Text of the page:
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Africa

Before the Ice Age, in the Pliocene Era, there were ape-like hominoids using weapons to kill prey in Africa. It is in the anthropological digs in Tanganyika's Olduvai Gorge that one finds the possible origin of man a million or more years ago. Some cutting tools there are dated at 3,000,000 B.C. Human habitation in Egypt goes back at least 200,000 years and there are stone tools in Zambia dating to 700,000 to 500,000 B.C. About 110,000 years ago there was a major change in world climate (probably from eccentricity in the earth's orbit) which gave rise to the Ice Age in northern latitudes and to marked precipitation changes, both of distribution and amount, on the African continent. Homo erectus disappeared and Homo sapiens, with middle Stone Age tool technology, appeared. Those men in Africa were similar or identical to Neanderthal man in Europe and Asia.

About 20,000 B.C. during the Magdalenian period, there was a hunting culture in North Africa similar to that of Spain and France, and the people left remarkable rock engravings of wild, large animals in some areas. Later post-ice age (Mesolithic) paintings had lost the naturalism of earlier ones and may have been chiefly remembered symbolism within the tribes, after the large animals had disappeared. Ateriaan bow and arrow makers in Maighreb and Stillbay in Magosian settlements in south and east Africa are dated to 185000 B.C. At that time there was a land bridge from near the horn of Africa to the Arabian Peninsula. The large game animals - mastodons and mammoths began to disappear from Africa some 50,000 to 40,000 years ago and the number of human hunters probably decreased secondarily. Rock art has been found dating back to 25,000 B.C. in Nambia; to 11,000 B.C. in southern Morocco; and to 7,000 B.C. in Cape Province, South Africa. The first known Negro skeleton comes from Iwo Ileru in Nigeria and dates to about 9,000 B.C.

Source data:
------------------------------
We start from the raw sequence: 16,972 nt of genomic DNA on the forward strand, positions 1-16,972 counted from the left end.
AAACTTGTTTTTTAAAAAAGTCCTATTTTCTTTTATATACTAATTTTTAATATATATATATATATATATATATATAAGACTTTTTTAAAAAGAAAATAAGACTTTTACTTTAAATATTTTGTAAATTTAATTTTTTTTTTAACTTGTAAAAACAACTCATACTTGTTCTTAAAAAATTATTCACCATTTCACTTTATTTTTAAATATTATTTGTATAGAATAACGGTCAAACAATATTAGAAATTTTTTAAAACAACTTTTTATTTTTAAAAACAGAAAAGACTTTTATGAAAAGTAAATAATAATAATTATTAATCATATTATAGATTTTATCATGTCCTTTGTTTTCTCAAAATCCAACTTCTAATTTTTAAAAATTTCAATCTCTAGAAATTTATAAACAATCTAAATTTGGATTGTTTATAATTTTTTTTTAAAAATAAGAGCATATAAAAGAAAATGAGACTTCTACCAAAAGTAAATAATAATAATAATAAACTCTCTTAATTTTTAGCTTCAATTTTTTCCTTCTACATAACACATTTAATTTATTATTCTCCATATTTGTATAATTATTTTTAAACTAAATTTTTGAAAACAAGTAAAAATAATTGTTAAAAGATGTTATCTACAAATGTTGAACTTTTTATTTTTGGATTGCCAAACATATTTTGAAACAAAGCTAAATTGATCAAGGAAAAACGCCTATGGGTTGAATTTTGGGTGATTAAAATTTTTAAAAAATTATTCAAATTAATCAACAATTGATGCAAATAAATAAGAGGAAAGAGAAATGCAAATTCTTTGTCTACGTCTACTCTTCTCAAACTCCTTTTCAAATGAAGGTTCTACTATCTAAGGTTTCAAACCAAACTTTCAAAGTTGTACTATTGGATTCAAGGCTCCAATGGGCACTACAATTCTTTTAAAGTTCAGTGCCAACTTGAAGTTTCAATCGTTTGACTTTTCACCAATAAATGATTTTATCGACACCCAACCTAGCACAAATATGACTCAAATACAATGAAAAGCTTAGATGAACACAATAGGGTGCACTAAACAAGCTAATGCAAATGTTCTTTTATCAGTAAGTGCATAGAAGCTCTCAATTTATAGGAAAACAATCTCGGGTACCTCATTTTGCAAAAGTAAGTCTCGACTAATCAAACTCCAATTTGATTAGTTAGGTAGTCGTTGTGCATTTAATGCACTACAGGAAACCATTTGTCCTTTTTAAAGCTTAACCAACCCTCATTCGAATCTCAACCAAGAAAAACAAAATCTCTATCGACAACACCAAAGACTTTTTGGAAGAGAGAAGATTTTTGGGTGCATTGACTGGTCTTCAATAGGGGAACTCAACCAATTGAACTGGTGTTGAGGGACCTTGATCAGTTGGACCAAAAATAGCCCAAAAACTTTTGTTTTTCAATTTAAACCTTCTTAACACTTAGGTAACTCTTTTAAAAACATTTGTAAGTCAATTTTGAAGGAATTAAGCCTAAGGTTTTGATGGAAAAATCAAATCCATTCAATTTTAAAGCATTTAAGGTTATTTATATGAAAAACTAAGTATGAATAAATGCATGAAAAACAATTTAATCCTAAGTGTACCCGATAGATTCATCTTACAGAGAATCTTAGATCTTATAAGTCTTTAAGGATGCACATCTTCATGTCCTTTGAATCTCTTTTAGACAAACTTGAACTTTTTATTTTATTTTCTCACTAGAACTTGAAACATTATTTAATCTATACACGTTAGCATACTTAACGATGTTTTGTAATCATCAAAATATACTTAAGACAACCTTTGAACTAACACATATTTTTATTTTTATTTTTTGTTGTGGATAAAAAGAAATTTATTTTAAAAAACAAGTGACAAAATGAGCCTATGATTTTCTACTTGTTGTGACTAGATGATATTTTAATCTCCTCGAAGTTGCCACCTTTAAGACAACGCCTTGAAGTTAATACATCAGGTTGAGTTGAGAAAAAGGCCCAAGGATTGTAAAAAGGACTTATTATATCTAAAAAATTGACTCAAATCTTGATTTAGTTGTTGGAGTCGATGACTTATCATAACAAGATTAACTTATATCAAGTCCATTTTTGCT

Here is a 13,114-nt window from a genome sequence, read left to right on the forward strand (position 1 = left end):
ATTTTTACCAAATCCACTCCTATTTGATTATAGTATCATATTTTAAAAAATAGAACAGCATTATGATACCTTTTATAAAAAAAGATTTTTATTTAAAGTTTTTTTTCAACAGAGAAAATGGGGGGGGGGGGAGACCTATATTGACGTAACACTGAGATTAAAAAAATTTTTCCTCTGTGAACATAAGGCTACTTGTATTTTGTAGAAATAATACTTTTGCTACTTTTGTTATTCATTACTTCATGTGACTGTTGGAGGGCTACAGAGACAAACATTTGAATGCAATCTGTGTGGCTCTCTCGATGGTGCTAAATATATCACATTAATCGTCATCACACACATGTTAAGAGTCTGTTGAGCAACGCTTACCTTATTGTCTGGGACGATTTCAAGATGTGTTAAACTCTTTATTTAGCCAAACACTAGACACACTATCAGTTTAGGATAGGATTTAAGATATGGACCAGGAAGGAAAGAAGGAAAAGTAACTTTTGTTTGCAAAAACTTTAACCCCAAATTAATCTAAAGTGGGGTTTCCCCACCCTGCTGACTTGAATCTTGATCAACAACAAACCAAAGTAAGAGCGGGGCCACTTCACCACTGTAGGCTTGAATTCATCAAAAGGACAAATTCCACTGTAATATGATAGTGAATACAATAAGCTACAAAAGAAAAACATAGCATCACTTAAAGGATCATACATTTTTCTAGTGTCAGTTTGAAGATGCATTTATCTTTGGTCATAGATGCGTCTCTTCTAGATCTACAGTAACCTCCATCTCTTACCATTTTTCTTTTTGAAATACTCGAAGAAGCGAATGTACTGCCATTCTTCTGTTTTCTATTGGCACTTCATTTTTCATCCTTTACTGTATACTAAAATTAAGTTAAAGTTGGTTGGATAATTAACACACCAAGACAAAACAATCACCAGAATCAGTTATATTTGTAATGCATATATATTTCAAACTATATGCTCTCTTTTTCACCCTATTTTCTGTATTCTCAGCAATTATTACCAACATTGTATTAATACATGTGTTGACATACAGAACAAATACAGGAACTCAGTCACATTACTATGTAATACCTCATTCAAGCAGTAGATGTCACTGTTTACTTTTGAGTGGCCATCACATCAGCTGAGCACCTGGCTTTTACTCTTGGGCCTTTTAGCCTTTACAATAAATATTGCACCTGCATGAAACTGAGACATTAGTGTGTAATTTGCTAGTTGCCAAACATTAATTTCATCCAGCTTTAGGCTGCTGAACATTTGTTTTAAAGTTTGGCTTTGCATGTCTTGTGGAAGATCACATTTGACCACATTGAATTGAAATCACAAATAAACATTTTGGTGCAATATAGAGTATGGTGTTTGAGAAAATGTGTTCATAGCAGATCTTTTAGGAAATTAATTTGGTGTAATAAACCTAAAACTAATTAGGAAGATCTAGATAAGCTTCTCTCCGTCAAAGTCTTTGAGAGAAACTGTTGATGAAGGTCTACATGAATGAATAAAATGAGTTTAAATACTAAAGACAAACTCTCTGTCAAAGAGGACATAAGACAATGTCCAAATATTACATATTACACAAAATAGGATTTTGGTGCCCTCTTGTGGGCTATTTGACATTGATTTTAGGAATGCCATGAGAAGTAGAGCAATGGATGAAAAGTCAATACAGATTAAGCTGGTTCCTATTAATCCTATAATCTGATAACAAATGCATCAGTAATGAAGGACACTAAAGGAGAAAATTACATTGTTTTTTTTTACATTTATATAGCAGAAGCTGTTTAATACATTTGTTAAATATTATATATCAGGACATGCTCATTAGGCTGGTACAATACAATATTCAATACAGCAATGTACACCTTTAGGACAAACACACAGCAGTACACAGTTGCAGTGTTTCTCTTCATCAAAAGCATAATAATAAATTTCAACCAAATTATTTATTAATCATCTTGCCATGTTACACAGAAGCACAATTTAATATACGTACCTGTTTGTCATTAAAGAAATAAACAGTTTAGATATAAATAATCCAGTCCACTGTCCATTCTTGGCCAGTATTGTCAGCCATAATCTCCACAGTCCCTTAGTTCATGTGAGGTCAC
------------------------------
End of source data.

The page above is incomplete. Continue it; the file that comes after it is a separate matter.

Stone artifacts show the same radio-carbon dating. Flint blades, adapted from ancient weapons, were used near the Nile for reaping wild wheat by 12,000 B.C. (Ref. 18 , 28 , 140 , 66 , 45 , 130 , 226 , 88 , 83 , 213 ) Additional Notes

Wild camels were present in northwestern Africa from the middle Pleistocene down to the early Post-glacial period. (Ref. 313 ) Emmanuel Anati (Ref. 299 ) dates the Namibia rock art to about the same period as given in the text (26,000 to 28,000 years Before Present) and describes polychrome painted slabs with animal figurines

Forward to Africa: 8000 to 5000 B.C.

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Source:  OpenStax, A comprehensive outline of world history (organized by region). OpenStax CNX. Nov 23, 2009 Download for free at http://cnx.org/content/col10597/1.2
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